03 May Dangers of Mixing Xanax and Alcohol
Xanax, or alprazolam, is a prescription medication in the benzodiazepine class of drugs. This drug is often prescribed to treat anxiety and panic disorders, because it acts as a central nervous system depressant, slowing brain activity to produce a calming effect.
Alprazolam obviously has legitimate medical uses, but people can become addicted to it. When this occurs, the drug can produce harmful physical and psychological effects. These problems are magnified when Xanax is taken in conjunction with another central nervous system depressant such as alcohol. Mixing Xanax with alcohol can produce a strong sedative effect that can lead to slow respiration, coma, and even death.
Despite these risks, some people use and become addicted to Xanax and alcohol. When they first start using these substances concurrently, they merely enjoy the euphoria, numbness, and relaxation that the combination produces. However, over time, people come to rely on this pleasurable and relaxing effect. Since this combination of substances can cause serious health problems, an addiction to alcohol and Xanax can be dangerous and even deadly. Luckily, there are resources available to help patients overcome addiction to these substances.
Professional Tips for Long-Term Sobriety
If you or someone you love is suffering from a concurrent addiction to Xanax and alcohol, it’s important to realize that recovery is possible. The first step is to admit that substance abuse is a problem – and the next step is to do something about it. The average person will wait 10 years before seeking help from a medical professional for an addiction. Additionally, family members and friends are often slow to intervene. Since addiction can be a ticking time bomb, it’s best to seek treatment as soon as possible.
Once you are able to admit that you or your loved one has a substance abuse problem, you should educate yourself about concurrent alcohol and Xanax abuse. Knowing the statistics about drug abuse and the health risks of concurrently using alcohol and Xanax can give you a reason to fight for the sobriety of you or your loved one. After you study the basics of Xanax and alcohol addiction, you should learn about the various treatment options that are available for concurrent alcohol and Xanax abuse.
Facts and Statistics about Alcohol and Xanax Abuse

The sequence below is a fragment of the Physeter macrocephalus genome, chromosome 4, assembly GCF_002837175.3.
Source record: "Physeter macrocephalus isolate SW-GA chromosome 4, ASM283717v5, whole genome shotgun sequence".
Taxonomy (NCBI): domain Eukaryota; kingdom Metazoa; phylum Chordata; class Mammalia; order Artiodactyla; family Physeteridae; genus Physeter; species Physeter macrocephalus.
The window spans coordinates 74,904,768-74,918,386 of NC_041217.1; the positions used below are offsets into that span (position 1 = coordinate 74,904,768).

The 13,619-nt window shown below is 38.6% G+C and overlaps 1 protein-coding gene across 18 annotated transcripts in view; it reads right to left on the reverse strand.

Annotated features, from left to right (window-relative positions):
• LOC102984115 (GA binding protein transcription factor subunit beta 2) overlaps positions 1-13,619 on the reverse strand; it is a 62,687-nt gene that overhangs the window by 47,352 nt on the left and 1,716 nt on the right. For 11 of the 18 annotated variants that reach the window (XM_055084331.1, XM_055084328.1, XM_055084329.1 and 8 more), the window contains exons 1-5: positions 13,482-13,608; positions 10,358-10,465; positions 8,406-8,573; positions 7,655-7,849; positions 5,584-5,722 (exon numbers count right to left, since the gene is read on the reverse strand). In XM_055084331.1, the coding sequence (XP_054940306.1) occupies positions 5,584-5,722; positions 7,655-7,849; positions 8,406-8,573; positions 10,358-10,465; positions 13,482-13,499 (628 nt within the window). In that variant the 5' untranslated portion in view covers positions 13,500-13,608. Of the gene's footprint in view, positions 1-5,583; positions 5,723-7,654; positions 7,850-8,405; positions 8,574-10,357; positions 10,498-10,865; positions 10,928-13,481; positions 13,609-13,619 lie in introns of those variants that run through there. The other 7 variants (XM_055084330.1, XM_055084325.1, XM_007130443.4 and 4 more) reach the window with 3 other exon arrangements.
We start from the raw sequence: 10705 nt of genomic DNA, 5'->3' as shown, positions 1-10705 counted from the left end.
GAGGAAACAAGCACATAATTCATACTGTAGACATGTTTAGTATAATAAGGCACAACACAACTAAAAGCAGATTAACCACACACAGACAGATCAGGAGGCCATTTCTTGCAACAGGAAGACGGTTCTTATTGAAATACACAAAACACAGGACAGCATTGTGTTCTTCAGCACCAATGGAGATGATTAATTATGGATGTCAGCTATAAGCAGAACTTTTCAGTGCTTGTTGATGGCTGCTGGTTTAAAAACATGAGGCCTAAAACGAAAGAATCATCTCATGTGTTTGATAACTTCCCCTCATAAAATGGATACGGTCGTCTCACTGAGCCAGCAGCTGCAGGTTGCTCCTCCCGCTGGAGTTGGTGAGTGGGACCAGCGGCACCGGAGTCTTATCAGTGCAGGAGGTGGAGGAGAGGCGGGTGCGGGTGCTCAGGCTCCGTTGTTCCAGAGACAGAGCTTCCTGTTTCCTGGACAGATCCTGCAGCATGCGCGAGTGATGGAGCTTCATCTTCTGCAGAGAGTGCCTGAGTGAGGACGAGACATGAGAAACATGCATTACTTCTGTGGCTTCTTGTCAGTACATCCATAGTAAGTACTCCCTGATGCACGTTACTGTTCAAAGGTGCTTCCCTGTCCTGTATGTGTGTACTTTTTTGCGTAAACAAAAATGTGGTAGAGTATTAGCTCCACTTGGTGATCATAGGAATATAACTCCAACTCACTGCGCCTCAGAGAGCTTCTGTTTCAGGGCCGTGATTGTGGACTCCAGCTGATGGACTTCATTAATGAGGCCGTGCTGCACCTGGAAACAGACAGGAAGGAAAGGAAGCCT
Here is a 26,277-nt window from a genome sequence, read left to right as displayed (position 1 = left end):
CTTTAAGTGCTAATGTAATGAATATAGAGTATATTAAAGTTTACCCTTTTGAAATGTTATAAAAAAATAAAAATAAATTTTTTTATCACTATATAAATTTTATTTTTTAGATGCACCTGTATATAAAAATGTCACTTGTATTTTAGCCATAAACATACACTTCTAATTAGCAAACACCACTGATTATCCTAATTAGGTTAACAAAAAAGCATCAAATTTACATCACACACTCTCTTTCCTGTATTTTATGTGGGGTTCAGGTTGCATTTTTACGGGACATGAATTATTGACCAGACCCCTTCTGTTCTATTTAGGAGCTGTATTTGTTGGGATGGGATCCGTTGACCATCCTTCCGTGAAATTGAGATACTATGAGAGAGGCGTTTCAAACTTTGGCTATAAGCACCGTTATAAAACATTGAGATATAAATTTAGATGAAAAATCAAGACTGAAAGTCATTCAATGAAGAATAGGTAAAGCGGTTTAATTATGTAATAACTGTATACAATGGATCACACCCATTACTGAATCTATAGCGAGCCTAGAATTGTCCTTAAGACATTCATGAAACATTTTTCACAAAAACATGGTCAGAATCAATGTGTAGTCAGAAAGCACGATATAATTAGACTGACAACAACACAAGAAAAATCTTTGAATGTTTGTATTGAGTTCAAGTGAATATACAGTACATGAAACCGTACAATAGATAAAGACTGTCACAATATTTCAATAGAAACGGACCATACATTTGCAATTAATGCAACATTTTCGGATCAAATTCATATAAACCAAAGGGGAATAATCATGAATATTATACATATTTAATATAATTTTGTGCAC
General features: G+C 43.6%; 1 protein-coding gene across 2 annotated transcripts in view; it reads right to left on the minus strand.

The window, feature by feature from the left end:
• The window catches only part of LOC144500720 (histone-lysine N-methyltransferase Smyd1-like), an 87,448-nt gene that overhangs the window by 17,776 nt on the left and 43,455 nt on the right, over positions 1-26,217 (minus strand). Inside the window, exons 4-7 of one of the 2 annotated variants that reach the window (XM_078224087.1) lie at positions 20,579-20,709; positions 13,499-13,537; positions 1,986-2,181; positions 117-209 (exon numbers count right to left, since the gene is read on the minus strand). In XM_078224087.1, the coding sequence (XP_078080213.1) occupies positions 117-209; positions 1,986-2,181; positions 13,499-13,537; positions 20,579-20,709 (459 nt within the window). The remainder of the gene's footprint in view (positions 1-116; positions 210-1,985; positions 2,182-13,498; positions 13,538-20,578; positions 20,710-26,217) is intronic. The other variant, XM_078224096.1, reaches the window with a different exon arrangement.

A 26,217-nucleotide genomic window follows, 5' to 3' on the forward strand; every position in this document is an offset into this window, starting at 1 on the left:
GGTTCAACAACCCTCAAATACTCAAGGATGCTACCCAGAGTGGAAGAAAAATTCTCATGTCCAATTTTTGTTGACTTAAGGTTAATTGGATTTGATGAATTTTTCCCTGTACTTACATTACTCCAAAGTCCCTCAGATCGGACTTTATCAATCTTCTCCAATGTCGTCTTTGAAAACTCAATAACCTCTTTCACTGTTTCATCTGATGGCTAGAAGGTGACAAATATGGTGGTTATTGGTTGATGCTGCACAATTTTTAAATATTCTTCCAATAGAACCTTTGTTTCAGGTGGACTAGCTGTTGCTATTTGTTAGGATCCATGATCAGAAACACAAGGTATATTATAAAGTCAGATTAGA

One of the biggest health crises in the United States is alcohol addiction because the substance causes numerous problems for individuals and society as a whole. Alcohol addiction becomes even more serious when Xanax abuse is added to the equation.
JAMA Psychiatry conducted a study on benzodiazepine abuse (the class of drugs that Xanax belongs to) and it found the following facts:
- Nearly twice as many women use benzodiazepines than men.
- Approximately 25% of patients taking benzodiazepines use them on a long-term basis.
Other experts, including those from the Centers for Disease Control (CDC) and the National Institutes of Health (NIH) collected some, even more, stark statistics about alcohol and benzodiazepine abuse.
- According to the CDC, approximately 30 people in the United States die in alcohol-related auto accidents every day. Additionally, more than $59 billion is spent each year on car accidents that were caused by impaired drivers.
- The Substance Abuse and Mental Health Services Administration (SAMHSA) found that 95% of people entering treatment for a benzodiazepine addiction suffer from a co-occurring substance addiction, such as an alcohol addiction.
- According to the NIH, over 16 million adults were addicted to alcohol in 2013.
In addition to the general statistics for alcohol and benzodiazepine abuse, there are more specific figures for substance abuse among teenagers in the United States. These alarming statistics show that 20% of high school students have used alcohol at some point in the past month, with 14% of those students binge drinking. Teens are also more prone to abusing prescription medications because they believe that these substances carry less danger and stigma than street drugs like cocaine and heroin. However, prescription drugs can cause lasting brain damage for teens, because their brains are still developing.
The NIH and the National Institute on Drug Abuse (NIDA) found some specific figures about concurrent drinking and prescription drug abuse among teenagers in the United States.